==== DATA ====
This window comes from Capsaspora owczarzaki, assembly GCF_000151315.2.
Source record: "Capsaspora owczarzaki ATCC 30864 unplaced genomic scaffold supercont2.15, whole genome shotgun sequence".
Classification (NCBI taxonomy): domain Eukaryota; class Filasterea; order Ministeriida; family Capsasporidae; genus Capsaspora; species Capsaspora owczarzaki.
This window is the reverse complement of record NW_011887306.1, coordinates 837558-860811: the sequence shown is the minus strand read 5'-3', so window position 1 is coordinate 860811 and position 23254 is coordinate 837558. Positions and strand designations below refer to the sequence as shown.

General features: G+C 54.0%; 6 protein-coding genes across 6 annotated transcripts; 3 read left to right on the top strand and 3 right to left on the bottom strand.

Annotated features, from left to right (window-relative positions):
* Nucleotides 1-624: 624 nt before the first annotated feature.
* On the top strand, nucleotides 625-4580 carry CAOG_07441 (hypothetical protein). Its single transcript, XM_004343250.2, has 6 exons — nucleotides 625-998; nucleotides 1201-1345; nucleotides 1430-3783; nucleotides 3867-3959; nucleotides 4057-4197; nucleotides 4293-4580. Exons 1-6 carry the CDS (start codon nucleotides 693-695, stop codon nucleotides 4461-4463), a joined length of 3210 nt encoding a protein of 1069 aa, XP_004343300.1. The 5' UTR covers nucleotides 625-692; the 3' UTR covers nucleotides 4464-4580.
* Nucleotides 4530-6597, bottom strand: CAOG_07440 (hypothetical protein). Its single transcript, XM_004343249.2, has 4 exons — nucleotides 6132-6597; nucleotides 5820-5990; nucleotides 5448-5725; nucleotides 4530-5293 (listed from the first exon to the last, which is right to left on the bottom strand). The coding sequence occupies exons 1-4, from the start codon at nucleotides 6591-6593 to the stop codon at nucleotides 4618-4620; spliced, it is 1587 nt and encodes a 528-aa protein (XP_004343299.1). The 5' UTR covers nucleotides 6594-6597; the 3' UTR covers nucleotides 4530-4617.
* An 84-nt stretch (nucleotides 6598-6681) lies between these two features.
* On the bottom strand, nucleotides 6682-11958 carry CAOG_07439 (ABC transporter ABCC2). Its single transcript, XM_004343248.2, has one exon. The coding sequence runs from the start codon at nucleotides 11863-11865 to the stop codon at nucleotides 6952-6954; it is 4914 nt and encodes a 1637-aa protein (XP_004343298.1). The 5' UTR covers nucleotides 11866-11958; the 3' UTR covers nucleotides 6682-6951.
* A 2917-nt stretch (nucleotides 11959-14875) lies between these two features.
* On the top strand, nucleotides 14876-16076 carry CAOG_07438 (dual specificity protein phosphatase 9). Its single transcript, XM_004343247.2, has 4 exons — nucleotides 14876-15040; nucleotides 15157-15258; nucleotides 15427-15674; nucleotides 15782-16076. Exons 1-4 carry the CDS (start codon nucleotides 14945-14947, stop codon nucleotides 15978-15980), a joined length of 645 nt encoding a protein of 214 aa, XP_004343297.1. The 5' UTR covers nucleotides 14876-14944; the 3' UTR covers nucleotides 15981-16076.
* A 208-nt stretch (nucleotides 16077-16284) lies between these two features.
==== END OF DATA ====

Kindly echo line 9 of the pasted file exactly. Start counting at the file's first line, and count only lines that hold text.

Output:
* Nucleotides 4530-6597, bottom strand: CAOG_07440 (hypothetical protein). Its single transcript, XM_004343249.2, has 4 exons — nucleotides 6132-6597; nucleotides 5820-5990; nucleotides 5448-5725; nucleotides 4530-5293 (listed from the first exon to the last, which is right to left on the bottom strand). The coding sequence occupies exons 1-4, from the start codon at nucleotides 6591-6593 to the stop codon at nucleotides 4618-4620; spliced, it is 1587 nt and encodes a 528-aa protein (XP_004343299.1). The 5' UTR covers nucleotides 6594-6597; the 3' UTR covers nucleotides 4530-4617.